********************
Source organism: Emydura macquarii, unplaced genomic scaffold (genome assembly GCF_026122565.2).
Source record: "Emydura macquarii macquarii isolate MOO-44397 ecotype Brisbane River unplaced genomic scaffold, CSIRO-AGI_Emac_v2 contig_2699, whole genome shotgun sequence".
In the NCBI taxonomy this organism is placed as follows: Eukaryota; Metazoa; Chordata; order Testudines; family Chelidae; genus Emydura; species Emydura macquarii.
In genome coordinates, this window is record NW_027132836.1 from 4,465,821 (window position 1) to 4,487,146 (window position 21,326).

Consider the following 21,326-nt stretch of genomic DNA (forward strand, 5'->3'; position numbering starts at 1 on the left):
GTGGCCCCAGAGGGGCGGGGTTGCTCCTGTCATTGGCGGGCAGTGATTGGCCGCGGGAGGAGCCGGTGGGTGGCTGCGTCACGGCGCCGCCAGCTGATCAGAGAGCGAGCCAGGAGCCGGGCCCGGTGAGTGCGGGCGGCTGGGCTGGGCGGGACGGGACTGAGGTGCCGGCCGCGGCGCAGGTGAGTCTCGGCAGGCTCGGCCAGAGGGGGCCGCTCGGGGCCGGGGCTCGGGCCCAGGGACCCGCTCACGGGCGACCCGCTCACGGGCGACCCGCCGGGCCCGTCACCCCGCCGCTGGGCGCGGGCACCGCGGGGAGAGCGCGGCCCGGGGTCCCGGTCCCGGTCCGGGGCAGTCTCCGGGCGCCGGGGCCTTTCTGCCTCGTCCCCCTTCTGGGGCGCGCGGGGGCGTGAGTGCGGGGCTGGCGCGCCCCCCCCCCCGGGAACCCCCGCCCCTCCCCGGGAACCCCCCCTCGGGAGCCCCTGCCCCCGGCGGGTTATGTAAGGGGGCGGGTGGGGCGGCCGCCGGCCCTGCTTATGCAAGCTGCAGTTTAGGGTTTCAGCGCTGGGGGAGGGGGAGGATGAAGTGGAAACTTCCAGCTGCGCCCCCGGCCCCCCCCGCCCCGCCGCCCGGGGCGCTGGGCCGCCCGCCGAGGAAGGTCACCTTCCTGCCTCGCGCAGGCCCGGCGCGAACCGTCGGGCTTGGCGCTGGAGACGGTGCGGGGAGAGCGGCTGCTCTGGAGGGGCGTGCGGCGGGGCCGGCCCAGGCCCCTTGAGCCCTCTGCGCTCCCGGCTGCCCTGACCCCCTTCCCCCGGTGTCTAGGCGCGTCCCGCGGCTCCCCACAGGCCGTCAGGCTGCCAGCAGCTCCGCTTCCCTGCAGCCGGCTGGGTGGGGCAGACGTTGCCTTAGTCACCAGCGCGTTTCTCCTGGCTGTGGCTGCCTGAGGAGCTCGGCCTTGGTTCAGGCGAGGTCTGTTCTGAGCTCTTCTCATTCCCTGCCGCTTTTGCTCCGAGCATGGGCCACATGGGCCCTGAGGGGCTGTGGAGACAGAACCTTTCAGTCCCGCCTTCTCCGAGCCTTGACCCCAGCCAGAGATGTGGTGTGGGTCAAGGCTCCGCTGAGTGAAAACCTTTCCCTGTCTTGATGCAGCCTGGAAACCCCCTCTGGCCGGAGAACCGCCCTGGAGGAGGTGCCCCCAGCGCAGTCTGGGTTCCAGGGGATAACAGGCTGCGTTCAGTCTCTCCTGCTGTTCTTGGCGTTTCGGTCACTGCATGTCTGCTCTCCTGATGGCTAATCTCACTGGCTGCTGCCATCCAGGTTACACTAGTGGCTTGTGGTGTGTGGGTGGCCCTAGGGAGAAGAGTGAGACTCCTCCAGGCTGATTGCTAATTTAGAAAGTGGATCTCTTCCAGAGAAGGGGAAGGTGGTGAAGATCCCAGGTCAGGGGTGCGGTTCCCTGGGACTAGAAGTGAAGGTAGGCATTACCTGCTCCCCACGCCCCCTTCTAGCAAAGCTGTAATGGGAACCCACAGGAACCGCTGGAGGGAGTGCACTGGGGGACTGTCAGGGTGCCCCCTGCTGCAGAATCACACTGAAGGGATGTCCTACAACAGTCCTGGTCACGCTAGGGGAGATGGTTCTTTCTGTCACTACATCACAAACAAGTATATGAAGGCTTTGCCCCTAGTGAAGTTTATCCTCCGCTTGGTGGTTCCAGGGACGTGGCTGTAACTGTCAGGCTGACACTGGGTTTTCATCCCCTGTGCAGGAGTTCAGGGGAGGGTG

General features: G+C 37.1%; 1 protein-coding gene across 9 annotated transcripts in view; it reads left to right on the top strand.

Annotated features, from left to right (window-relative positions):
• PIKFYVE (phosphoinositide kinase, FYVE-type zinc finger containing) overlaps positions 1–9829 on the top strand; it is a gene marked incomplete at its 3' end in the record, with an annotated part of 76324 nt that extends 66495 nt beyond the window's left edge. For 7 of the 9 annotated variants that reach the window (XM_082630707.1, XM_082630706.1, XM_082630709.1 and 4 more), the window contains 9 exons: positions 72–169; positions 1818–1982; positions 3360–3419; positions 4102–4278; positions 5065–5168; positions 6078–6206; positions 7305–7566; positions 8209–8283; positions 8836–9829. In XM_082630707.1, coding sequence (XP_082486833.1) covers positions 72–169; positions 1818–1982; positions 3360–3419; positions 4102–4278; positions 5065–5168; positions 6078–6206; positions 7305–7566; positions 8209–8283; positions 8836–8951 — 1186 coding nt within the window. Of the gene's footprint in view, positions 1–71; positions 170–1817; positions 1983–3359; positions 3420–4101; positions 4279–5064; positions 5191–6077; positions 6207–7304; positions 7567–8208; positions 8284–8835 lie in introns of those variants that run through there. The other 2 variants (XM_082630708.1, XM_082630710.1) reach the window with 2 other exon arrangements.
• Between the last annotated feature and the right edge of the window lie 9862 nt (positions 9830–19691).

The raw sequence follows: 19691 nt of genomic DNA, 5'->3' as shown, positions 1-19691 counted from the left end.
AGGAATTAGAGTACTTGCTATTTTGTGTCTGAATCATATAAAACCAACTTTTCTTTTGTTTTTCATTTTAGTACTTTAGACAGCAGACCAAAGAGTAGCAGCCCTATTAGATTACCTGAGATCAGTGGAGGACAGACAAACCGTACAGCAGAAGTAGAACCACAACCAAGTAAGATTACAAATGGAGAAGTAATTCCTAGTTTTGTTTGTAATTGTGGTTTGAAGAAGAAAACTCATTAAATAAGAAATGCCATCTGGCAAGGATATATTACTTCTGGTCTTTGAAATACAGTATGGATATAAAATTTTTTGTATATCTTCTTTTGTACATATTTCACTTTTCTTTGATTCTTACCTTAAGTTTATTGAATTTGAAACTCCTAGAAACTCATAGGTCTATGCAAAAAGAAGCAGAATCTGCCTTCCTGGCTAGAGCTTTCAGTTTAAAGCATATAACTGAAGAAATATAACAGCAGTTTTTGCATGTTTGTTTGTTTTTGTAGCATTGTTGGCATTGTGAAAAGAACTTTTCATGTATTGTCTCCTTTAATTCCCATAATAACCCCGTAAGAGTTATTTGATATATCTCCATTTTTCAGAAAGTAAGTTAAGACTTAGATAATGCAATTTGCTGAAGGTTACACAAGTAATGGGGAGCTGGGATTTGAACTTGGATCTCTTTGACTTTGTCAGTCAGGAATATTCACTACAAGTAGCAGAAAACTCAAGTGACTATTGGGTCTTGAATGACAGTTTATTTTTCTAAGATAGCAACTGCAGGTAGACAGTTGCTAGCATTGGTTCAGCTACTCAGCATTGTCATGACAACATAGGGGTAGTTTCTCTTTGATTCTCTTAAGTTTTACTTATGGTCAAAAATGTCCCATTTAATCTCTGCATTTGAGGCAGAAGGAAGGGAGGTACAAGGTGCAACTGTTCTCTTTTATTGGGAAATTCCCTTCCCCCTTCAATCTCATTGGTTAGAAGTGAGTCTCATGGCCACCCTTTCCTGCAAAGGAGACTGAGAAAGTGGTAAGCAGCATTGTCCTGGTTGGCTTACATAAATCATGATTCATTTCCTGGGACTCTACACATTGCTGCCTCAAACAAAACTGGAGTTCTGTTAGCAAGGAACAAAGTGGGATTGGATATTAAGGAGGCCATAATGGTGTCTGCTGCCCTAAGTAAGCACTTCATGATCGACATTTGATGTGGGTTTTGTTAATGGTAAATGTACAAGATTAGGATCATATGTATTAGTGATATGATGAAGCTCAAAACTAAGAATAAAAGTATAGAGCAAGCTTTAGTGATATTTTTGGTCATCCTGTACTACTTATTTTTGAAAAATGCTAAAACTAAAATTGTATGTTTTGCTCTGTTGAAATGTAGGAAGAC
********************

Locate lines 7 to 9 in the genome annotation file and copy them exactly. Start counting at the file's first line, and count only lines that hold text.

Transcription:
General features: G+C 37.1%; 1 protein-coding gene across 9 annotated transcripts in view; it reads left to right on the top strand.

Annotated features, from left to right (window-relative positions):
• PIKFYVE (phosphoinositide kinase, FYVE-type zinc finger containing) overlaps positions 1–9829 on the top strand; it is a gene marked incomplete at its 3' end in the record, with an annotated part of 76324 nt that extends 66495 nt beyond the window's left edge. For 7 of the 9 annotated variants that reach the window (XM_082630707.1, XM_082630706.1, XM_082630709.1 and 4 more), the window contains 9 exons: positions 72–169; positions 1818–1982; positions 3360–3419; positions 4102–4278; positions 5065–5168; positions 6078–6206; positions 7305–7566; positions 8209–8283; positions 8836–9829. In XM_082630707.1, coding sequence (XP_082486833.1) covers positions 72–169; positions 1818–1982; positions 3360–3419; positions 4102–4278; positions 5065–5168; positions 6078–6206; positions 7305–7566; positions 8209–8283; positions 8836–8951 — 1186 coding nt within the window. Of the gene's footprint in view, positions 1–71; positions 170–1817; positions 1983–3359; positions 3420–4101; positions 4279–5064; positions 5191–6077; positions 6207–7304; positions 7567–8208; positions 8284–8835 lie in introns of those variants that run through there. The other 2 variants (XM_082630708.1, XM_082630710.1) reach the window with 2 other exon arrangements.